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In the lead article of this volume, Daryl Koehn relates the story of “The Fisherman and His Wife.” There was once a fisherman who lived with his wife in a ditch by the sea. One day the fisherman caught a magical, talking fish. Realizing that he couldn’t kill a fish that talked, the fisherman throws the fish back into the water. After hearing about his adventure, the fisherman’s wife insists that the fisherman return to the water and ask the fish to grant them a wish – perhaps a small cottage. When the fisherman returns home from his second encounter with the fish, his wife is sitting in front of their new cottage. “Inside there was a pretty little parlor, bedroom, kitchen, and a well-stocked pantry. The cottage contained the best furniture and fittings of shiny brass. A small yard was full of hens and ducks, and there was even a little garden with beautiful flowers and fruit.”
In order to consider fiction’s contribution to understanding organizations and their ethics, we need to examine the connection between creativity and morality. This…
In order to consider fiction’s contribution to understanding organizations and their ethics, we need to examine the connection between creativity and morality. This chapter explores six possible relations, drawing upon a variety of works (creations) from a poet, a playwright, and several philosophers. I argue that any relationship between fiction/creativity and morality is multi-dimensional and should be treated as such in future research in business ethics and organizational studies. In particular, we are not entitled simply to assume that fictive creativity will bolster existing norms or engender virtues. On the contrary, in some cases, fiction reveals just how difficult it is to apply norms or to identify the virtuous course of action, given that we often do not have an accurate understanding of what is going on in an organizational or business setting, much less a cogent grasp on whether the behavior is right and good.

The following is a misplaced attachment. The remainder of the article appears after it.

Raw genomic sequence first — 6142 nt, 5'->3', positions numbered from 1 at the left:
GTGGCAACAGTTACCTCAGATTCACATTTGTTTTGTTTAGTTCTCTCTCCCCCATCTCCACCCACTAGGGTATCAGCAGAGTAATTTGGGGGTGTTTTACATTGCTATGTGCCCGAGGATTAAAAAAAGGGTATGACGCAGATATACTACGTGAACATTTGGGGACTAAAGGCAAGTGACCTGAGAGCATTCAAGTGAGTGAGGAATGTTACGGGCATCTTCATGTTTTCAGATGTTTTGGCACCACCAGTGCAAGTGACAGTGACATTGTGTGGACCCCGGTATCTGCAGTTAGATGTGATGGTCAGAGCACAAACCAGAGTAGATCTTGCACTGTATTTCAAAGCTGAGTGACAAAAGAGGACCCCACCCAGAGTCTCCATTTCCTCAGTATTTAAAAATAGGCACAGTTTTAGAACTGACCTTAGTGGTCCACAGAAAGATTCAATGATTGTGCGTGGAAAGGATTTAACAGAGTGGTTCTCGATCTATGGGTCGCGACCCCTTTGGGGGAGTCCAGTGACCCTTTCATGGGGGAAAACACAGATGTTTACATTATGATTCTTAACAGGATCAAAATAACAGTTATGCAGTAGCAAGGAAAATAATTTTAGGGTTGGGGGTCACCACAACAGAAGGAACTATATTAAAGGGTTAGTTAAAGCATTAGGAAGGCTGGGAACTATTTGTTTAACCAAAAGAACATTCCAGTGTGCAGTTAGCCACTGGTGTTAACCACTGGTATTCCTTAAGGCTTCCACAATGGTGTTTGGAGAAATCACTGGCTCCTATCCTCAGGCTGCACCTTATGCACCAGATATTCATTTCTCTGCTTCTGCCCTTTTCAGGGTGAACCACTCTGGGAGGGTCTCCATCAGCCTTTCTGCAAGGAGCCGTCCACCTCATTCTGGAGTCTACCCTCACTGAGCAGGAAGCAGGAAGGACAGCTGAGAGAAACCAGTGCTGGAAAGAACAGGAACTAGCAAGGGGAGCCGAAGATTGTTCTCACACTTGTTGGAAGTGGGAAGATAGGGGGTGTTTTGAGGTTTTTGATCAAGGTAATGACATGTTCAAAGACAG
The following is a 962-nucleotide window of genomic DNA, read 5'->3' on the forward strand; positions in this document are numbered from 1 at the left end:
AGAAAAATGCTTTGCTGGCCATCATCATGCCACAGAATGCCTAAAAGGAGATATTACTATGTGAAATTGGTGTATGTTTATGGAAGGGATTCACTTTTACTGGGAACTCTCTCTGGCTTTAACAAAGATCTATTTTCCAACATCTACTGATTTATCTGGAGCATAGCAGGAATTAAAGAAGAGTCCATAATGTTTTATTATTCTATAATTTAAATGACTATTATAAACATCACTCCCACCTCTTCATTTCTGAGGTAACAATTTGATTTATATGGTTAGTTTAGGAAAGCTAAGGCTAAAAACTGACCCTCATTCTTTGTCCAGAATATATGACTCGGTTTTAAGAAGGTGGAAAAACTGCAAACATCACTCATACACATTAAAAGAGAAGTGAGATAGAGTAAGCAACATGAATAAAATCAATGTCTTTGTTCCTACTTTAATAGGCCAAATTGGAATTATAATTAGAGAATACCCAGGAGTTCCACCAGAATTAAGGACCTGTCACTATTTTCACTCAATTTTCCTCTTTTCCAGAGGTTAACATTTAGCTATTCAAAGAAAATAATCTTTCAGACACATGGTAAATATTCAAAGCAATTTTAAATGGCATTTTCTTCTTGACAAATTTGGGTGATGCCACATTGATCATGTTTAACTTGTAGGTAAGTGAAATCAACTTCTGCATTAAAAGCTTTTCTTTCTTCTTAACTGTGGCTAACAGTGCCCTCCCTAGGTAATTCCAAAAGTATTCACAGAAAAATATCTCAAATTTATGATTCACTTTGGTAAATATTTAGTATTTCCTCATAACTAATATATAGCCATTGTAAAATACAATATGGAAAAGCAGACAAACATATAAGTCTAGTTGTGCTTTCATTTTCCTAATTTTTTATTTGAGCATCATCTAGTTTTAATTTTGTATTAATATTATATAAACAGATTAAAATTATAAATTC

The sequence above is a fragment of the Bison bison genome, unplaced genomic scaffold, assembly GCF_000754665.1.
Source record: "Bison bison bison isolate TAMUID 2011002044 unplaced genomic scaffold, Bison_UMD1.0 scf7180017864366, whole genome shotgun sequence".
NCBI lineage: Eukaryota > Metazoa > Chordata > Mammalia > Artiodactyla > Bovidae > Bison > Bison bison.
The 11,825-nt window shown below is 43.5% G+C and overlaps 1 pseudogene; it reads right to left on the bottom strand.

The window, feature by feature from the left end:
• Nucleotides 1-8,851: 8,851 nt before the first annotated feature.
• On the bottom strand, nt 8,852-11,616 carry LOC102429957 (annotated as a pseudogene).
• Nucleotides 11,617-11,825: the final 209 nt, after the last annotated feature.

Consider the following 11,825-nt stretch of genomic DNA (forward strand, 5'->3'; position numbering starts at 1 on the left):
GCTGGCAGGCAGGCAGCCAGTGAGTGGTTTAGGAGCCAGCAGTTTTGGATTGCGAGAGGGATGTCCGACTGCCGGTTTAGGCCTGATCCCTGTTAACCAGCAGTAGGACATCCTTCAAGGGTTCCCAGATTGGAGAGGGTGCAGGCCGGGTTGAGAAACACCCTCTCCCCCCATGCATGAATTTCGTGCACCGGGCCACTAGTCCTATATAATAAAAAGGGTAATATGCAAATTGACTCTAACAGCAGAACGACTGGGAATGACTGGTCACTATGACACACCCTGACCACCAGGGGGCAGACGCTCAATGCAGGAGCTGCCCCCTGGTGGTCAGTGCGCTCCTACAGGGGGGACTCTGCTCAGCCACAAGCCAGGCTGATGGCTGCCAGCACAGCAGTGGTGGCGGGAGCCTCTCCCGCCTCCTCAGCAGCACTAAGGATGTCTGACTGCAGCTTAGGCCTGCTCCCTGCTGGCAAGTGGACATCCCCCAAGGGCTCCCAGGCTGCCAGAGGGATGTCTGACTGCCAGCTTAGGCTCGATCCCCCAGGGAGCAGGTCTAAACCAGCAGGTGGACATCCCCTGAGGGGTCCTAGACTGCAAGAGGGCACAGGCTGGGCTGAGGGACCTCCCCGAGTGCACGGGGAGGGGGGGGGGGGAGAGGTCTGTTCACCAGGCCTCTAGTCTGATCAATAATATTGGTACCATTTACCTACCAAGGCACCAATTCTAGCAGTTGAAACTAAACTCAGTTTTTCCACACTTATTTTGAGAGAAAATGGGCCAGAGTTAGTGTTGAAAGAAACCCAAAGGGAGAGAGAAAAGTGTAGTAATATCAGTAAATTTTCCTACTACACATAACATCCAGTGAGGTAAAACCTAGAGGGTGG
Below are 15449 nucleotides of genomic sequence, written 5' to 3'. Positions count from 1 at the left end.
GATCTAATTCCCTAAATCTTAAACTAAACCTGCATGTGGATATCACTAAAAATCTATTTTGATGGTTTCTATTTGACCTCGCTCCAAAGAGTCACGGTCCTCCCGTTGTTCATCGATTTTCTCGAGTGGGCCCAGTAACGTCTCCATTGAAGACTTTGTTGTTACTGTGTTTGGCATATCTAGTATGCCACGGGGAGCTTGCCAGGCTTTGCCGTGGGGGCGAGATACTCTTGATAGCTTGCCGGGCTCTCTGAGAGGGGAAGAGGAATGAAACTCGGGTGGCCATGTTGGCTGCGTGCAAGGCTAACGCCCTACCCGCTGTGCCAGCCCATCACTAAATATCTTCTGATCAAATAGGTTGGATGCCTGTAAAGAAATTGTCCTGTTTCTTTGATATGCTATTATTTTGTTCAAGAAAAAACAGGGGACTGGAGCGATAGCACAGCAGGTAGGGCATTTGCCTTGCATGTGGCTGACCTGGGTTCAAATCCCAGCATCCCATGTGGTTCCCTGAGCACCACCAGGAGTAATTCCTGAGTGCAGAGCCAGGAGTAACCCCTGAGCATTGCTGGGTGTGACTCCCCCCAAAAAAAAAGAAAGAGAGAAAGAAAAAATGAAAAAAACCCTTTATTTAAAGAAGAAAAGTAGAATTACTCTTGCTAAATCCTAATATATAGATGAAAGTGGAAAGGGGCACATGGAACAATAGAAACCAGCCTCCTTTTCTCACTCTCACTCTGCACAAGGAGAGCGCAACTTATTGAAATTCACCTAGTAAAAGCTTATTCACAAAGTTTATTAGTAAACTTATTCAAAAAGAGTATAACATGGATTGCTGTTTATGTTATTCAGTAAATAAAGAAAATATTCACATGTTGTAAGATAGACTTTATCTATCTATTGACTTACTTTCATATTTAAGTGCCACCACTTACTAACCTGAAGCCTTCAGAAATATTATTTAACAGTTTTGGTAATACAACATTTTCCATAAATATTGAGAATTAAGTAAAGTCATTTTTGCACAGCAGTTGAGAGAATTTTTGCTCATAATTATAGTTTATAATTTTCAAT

Noting the recent wave of books on business and spirituality, the editor of a business journal recently sardonically observed that there must be more Zen in American…